A moment in civil rights history is being remembered as fans around the world say good-bye to James Brown. The "Godfather of Soul" was scheduled to perform in Boston the day after Martin Luther King, Jr.'s assassination in April 1968. Boston leaders urged Brown to cancel the show, as other cities erupted in violence. Instead, Brown arranged for the show to be broadcast live, and went on radio to encourage African Americans to stay home and watch. As the New York Times put it, "Boston was spared the riots that took place in other cities. 'Don't just react in a way that's going to destroy your community,' he urged." He then traveled to Washington, D.C., which had been hit with riots, to urge restraint.
You can see a clip of the historic Boston concert on YouTube. Brown's biography and work is described on his website, here.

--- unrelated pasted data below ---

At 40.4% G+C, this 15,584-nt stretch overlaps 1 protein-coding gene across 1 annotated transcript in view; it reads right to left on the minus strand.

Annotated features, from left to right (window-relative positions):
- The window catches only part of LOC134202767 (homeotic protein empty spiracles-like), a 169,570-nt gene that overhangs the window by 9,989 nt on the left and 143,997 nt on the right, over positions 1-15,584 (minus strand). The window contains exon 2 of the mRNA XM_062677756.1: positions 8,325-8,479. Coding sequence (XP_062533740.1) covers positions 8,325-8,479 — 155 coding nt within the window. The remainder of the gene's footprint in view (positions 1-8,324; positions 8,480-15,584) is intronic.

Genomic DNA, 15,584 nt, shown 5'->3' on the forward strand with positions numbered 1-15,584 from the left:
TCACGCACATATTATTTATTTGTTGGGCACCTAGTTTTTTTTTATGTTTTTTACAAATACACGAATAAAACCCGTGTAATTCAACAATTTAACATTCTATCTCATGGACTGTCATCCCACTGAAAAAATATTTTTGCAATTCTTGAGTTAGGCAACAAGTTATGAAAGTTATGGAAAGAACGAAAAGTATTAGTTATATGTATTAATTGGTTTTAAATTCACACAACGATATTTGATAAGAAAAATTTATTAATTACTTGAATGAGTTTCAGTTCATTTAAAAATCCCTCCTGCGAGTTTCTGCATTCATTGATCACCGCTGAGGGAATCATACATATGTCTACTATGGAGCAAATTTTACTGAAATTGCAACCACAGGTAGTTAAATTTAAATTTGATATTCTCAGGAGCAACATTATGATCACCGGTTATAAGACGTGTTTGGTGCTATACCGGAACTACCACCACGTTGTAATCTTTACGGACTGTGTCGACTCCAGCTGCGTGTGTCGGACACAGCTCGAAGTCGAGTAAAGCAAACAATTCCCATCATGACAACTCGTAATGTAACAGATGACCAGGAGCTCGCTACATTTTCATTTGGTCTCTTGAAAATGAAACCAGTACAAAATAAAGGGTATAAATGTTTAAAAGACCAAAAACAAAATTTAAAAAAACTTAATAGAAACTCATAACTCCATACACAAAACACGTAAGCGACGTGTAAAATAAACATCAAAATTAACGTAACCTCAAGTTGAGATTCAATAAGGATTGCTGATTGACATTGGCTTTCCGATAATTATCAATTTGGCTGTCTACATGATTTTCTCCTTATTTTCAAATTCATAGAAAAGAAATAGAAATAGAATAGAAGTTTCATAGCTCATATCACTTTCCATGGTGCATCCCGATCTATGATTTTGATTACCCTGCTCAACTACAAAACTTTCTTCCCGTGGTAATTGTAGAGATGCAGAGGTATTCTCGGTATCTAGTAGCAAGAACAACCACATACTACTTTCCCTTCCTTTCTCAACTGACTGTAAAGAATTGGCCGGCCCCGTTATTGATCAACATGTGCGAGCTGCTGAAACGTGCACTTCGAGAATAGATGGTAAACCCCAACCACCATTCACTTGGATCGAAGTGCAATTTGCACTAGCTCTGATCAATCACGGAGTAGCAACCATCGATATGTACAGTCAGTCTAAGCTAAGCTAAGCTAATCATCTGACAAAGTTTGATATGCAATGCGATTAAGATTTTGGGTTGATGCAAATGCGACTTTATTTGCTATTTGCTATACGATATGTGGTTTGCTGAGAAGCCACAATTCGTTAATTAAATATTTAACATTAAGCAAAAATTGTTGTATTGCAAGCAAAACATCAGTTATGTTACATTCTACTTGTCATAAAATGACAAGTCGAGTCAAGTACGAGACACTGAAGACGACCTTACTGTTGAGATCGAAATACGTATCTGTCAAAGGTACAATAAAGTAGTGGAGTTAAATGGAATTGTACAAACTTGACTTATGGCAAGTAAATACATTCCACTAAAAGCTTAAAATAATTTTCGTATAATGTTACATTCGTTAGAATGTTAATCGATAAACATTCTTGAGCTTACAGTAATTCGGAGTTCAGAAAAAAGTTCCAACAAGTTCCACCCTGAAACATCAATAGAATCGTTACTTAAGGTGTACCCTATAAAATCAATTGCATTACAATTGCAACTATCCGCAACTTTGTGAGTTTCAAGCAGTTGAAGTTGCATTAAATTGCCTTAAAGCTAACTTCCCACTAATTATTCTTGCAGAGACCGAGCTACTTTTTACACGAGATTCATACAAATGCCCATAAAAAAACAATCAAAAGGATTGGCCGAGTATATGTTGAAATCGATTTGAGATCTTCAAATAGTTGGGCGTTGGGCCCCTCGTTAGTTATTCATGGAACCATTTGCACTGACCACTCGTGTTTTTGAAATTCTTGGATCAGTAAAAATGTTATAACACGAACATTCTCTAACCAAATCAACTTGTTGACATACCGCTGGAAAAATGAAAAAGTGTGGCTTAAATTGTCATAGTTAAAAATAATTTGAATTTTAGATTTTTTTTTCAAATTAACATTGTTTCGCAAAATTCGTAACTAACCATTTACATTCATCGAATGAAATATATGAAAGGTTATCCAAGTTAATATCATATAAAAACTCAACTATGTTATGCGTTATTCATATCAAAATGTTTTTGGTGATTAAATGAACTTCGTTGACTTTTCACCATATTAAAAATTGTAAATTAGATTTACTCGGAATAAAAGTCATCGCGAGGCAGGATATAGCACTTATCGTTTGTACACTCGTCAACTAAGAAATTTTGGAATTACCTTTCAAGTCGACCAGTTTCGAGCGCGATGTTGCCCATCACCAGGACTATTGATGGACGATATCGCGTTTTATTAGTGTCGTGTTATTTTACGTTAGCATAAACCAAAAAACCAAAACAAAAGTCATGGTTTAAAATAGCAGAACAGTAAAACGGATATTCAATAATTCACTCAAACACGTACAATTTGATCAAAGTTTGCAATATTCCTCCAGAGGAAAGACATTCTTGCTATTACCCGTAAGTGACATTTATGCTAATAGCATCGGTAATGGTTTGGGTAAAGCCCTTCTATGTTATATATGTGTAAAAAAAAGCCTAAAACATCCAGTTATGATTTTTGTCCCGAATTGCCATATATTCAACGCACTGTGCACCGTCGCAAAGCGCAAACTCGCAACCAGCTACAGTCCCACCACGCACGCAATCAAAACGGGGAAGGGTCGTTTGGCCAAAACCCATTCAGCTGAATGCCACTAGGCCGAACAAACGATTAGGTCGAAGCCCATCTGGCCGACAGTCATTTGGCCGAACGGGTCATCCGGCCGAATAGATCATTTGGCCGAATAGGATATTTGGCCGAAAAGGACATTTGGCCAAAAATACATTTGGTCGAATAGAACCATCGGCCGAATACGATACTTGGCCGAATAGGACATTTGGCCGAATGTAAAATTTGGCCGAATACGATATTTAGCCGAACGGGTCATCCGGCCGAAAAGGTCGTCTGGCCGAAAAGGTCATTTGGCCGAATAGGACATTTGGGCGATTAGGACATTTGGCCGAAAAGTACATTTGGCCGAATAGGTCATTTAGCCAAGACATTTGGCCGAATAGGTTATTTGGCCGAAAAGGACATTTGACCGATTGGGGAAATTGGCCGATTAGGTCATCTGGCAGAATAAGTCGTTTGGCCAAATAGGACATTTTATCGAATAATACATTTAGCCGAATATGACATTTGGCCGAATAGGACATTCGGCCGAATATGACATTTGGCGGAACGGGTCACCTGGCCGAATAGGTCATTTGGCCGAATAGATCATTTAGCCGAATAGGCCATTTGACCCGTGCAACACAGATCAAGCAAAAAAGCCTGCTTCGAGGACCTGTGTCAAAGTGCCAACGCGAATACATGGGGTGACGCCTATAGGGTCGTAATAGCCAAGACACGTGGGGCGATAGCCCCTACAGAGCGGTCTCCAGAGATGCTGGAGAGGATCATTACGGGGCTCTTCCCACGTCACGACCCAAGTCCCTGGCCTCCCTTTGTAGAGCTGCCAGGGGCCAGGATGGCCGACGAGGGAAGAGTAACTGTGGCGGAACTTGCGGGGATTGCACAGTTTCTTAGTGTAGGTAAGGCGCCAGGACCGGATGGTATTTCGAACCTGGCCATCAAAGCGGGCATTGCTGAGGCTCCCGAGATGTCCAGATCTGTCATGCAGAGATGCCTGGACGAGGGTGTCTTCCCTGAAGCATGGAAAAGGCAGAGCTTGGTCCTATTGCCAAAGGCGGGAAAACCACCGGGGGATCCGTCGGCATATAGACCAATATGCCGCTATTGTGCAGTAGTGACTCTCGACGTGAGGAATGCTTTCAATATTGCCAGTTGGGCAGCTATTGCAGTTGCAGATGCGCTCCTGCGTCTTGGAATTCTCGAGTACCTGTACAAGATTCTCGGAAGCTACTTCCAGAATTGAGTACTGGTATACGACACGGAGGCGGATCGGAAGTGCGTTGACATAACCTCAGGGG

A reader, Mojave Joe, has posted a helpful correction: "J. Anthony Lukas, in his book Common Ground, says that Brown did not want to be on T.V. because it would hurt him at the box office and because it would breach another contract that he had. Brown said he would do the show only if the city made up the difference, which it did using a secret fund."
Several sources report Brown's desire to televise the concert. The New York Times (not infallible!) suggests vaguely: "Instead of canceling his show, he had it televised." I don't have my copy of Lukas with me, but I consider Lukas to be a reputable source, especially on Boston.